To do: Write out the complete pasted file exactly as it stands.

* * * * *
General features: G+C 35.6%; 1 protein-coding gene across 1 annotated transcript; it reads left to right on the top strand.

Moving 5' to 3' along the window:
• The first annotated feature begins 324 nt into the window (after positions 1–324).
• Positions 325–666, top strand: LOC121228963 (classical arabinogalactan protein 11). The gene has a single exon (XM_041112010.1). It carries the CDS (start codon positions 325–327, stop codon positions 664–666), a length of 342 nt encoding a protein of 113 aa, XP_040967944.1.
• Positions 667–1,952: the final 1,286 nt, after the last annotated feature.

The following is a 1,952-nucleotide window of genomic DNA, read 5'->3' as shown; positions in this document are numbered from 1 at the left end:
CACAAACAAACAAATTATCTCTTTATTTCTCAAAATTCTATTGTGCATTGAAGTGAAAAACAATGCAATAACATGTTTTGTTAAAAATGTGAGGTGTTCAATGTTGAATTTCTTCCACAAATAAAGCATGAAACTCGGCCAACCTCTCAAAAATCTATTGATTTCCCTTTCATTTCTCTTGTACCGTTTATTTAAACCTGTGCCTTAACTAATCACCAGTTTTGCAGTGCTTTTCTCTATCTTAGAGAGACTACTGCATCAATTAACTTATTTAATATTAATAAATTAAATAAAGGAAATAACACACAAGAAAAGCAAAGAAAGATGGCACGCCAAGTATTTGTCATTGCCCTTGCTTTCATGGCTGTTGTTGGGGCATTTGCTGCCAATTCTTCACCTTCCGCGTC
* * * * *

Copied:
General features: G+C 35.6%; 1 protein-coding gene across 1 annotated transcript; it reads left to right on the top strand.

Moving 5' to 3' along the window:
• The first annotated feature begins 324 nt into the window (after positions 1–324).
• Positions 325–666, top strand: LOC121228963 (classical arabinogalactan protein 11). The gene has a single exon (XM_041112010.1). It carries the CDS (start codon positions 325–327, stop codon positions 664–666), a length of 342 nt encoding a protein of 113 aa, XP_040967944.1.
• Positions 667–1,952: the final 1,286 nt, after the last annotated feature.

The following is a 1,952-nucleotide window of genomic DNA, read 5'->3' as shown; positions in this document are numbered from 1 at the left end:
CACAAACAAACAAATTATCTCTTTATTTCTCAAAATTCTATTGTGCATTGAAGTGAAAAACAATGCAATAACATGTTTTGTTAAAAATGTGAGGTGTTCAATGTTGAATTTCTTCCACAAATAAAGCATGAAACTCGGCCAACCTCTCAAAAATCTATTGATTTCCCTTTCATTTCTCTTGTACCGTTTATTTAAACCTGTGCCTTAACTAATCACCAGTTTTGCAGTGCTTTTCTCTATCTTAGAGAGACTACTGCATCAATTAACTTATTTAATATTAATAAATTAAATAAAGGAAATAACACACAAGAAAAGCAAAGAAAGATGGCACGCCAAGTATTTGTCATTGCCCTTGCTTTCATGGCTGTTGTTGGGGCATTTGCTGCCAATTCTTCACCTTCCGCGTC